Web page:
A 7.1-magnitude earthquake struck the central coastal area of Chile on Sunday, some 70 kilometers (45 miles) northwest of Temuco, the U.S. Geological Survey said. There were no immediate reports of major damage or injury.
Since the rescue of 33 miners this week in Copiapó, Chile, the world has turned its attention to that distant southern-cone country, one known for its striking topography, its volcanoes and earthquakes -- including one that devastated the city of Concepción this year -- and its poetry.
The magnitude-8.8 earthquake that rocked the west coast of Chile last month was violent enough to move the city of Concepcion at least 10 feet to the west and the capital, Santiago, about 11 inches to the west-southwest, researchers said.
On January 12, a magnitude-7.0 quake struck Haiti just southwest of the capital, Port-au-Prince. On February 27, an 8.8-magnitude quake hit Chile near that nation's second largest city, Concepcion. That same day there was a 7.0 quake off the coast of Okinawa, Japan, and just this week a 6.4 quake hit southern Taiwan.
Aid and increased security were flowing Wednesday into hard-hit areas of Chile, but some residents complained that they still had not received food or water since Saturday's massive earthquake killed more than 800 people.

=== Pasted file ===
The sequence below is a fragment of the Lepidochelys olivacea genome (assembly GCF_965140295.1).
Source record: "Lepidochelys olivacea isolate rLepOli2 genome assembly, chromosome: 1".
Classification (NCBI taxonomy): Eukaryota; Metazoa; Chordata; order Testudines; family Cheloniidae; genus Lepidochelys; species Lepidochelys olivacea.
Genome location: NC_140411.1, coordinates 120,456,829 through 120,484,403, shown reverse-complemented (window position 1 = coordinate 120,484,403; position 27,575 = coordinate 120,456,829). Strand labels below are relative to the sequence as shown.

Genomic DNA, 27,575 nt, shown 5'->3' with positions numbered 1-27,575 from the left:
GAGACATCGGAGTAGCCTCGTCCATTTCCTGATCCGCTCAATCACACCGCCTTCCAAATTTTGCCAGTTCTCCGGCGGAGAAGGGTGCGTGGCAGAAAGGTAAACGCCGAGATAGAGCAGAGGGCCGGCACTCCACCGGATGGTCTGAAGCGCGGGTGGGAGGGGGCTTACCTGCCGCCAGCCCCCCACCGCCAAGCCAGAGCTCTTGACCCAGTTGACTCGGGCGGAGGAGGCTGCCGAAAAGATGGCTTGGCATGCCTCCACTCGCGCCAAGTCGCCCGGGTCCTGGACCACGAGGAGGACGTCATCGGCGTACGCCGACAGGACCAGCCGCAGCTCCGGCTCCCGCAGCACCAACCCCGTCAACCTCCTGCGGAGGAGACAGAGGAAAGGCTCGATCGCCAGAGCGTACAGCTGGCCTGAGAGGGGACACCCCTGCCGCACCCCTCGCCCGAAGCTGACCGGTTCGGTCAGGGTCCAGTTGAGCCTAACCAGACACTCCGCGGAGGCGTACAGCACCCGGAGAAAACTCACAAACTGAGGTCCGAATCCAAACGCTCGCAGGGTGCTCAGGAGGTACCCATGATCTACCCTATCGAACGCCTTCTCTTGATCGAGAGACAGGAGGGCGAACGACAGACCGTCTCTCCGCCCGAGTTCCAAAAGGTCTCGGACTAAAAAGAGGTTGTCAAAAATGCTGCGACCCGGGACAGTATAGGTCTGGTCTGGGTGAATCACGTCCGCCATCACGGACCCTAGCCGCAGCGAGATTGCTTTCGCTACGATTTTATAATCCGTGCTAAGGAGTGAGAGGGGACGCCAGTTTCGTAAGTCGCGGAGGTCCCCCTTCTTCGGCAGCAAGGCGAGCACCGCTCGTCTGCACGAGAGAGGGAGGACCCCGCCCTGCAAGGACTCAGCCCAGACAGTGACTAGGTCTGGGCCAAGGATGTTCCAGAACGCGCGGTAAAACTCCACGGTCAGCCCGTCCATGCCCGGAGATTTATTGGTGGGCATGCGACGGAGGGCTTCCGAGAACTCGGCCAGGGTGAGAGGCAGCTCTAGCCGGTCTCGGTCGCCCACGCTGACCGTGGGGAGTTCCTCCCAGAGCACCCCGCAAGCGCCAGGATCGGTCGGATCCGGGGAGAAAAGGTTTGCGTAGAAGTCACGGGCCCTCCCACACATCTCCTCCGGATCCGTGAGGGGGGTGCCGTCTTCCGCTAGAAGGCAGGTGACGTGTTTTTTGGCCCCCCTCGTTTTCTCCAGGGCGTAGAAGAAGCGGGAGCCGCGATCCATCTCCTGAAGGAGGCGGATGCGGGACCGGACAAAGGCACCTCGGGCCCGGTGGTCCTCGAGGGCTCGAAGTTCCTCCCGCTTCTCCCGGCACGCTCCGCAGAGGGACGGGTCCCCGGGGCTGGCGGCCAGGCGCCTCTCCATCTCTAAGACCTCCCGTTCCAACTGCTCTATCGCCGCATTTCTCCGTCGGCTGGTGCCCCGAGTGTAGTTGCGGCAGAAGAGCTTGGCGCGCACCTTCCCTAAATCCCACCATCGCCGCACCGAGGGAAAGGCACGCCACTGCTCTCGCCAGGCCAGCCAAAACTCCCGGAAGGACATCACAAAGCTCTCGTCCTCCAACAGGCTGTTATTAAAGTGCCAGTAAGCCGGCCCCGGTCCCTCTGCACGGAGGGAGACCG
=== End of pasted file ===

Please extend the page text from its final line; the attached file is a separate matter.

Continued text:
You couldn't see the sun rise in Concepcion because the cloud cover was so thick. You couldn't hear a sound because a curfew had silenced the streets. The only activity was the occasional rumble of the Earth. And, after each rumble, a little more brick and roof gave way in this shattered little city.
The drive into Concepcion couldn't have been more dramatic. We turned the corner through a dense morning fog onto a main street and a small crowd moved into the streets against traffic. It's just two days after an 8.8-magnitude earthquake toppled walls and collapsed buildings, but people are looting.
Heavily populated parts of Chile still were without water service and electricity Sunday night because of Saturday's 8.8-magnitude earthquake, and reports of looting raised fears about security in some areas.
As the sun set in Chile on Saturday, a picture of the immense structural damage wrought by an early morning earthquake had come clearly into focus, with the nation's president estimating that 2 million people had been affected in some way.
The crowd gathered inside Concepcion church could not have seemed better to Senator Benigno "Noynoy" Aquino III: Most people were clad in yellow, the color his mother -- revered former president Corazon "Cory" Aquino -- wore to symbolize her fight for democracy. The candidate received a rock-star welcome, with supporters vying to get near him.